James @storiesaboutautism is a father of two boys, Jude and Tommy. Both boys are autistic and in James’ #whatmakesadad blog post for us he has shared honestly how although their life does not resemble the one he imagined for himself and his family, it is rich in love and reward.  As well as reading his blog post, we also suggest you keep up with James on Instagram. We love his posts about family life, and more recently the particular challenges that lockdown has presented. He gives an important, all-too-often unheard, perspective on life outside neurotypical parenting.

When my eldest son Jude was born 12 years ago, I thought I had a pretty good idea of what being a dad was going to be about. 

There’d be the baby years of course, helping him learn to crawl and walk, explore the world around him and start to talk. Then the really fun stuff would kick in. All the different sports we’d play, the days at the beach. The museums and the cinema trips, the castles and the amusement parks. Of course there’d be the more serious stuff too. From learning to write his first word, to helping out with his maths homework. Helping explain the world to him, teaching him good values, and showing him just how much he is loved.

Yet if I’m honest, only some of that turned out to be true. Life had slightly different plans, and the dad I thought I was going to be, the dad I thought I wanted to be, is very different than the dad I am today. Both of my sons, Jude and Tommy, are autistic and their needs are very complex. At 12 & 9 years old, there’s been very few words said aloud, and little of the types of happy family days out that I expected. 

For over 4 years now I’ve also been a full time single dad. My boys struggle so much around each other and need so much 1-1 care, that me and their mum have one of them each and swap every day or two. It’s meant a lot of changes, it’s meant I’ve had to step up way more than I ever imagined, but it’s given them the both the best possible environment to grow up in.

For me being a dad has become a multifaceted role. I’m a therapist, a carer, and their advocate, continuously fighting to get their needs met.


But what really makes a dad a good dad, is being open to learning from your children along the way. My boys have totally transformed my life in more ways than one, and it’s only when I was able to open my eyes and see what they were teaching me, that I’ve been able to become the type of dad they need. They’ve taught me how to be more non-judgmental and empathetic, to always think of how another person might be feeling. They’ve helped me develop incredible levels of patience (a very important skill to have when dealing with professional services so often!) They’ve shown me how to live in the present, to stop worrying about what’s going to happen five years from now, and to just be in the moment with them. Being happy today is what matters.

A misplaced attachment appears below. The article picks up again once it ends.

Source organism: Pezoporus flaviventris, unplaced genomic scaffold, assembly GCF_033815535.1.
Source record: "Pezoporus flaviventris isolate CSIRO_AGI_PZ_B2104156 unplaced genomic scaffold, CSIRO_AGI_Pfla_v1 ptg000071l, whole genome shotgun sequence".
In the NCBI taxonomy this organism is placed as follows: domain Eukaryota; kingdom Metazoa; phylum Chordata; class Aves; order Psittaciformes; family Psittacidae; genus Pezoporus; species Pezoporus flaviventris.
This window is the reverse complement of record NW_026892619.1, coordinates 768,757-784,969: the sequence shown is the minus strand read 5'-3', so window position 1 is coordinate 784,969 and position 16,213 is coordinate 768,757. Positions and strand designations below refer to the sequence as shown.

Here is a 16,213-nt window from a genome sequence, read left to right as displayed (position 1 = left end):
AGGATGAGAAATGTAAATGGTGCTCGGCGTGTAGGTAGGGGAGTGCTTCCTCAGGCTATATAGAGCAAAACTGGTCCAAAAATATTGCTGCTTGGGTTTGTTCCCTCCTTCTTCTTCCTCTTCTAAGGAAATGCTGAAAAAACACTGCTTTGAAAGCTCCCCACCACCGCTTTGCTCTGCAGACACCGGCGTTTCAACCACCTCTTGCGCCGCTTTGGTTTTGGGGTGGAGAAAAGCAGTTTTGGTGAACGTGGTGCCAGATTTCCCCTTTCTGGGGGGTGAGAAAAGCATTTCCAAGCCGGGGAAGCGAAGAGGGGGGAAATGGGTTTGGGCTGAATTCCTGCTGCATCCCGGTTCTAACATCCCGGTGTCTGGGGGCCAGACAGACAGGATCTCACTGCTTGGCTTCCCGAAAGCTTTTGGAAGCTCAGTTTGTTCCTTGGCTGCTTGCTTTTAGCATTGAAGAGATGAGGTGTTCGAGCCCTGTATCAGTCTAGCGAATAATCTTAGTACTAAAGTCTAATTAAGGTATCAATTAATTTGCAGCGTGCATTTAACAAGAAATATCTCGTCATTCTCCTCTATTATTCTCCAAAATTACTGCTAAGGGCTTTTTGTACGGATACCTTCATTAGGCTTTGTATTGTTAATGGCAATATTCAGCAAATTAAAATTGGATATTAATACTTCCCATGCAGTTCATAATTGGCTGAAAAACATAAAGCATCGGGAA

They’ve taught me how to be brave, how to get up and carry on, no matter how low I feel or how tough things might be. They face challenges I’ll never have to face and keep going each day, and make me feel that I can do the same. They’ve opened my eyes to the world. I knew very little about anyone with special needs and disabilities, never gave it a second thought, now they are never far from my mind. 

They’ve shown me the importance of being emotionally present with them and not distracted by thoughts of what if or what next, as well as physically being there right next to them, day after day, night after night, through the good days and the bad.

When my boys were born I started off being the dad I wanted to be, but by learning from them along the way, they’re the ones who have turned me into the dad they need me to be.

*WIN* £75 worth of credit to spend with Don’t Buy Her Flowers.

Because we know there is no such thing as a ‘typical dad’, we want to hear your stories about your dad or a father-figure and we have three vouchers of £75 to giveaway. Winners will be chosen at random. UK Deliveries only. 

To enter the giveaway, what you have to do is:
1. Post to your *own account* on instagram with the #whatmakesadad. It can be light-hearted or serious, an image or a video – the choice is yours.
2. Include the following sentence in your caption ‘I am posting my #whatmakesadad to enter a @dontbuyherflowers giveaway’
(if your account is private just DM us and we will request to follow you so that we can see your entry). Competition closes midnight Monday 15th June. Find out more on our Instagram.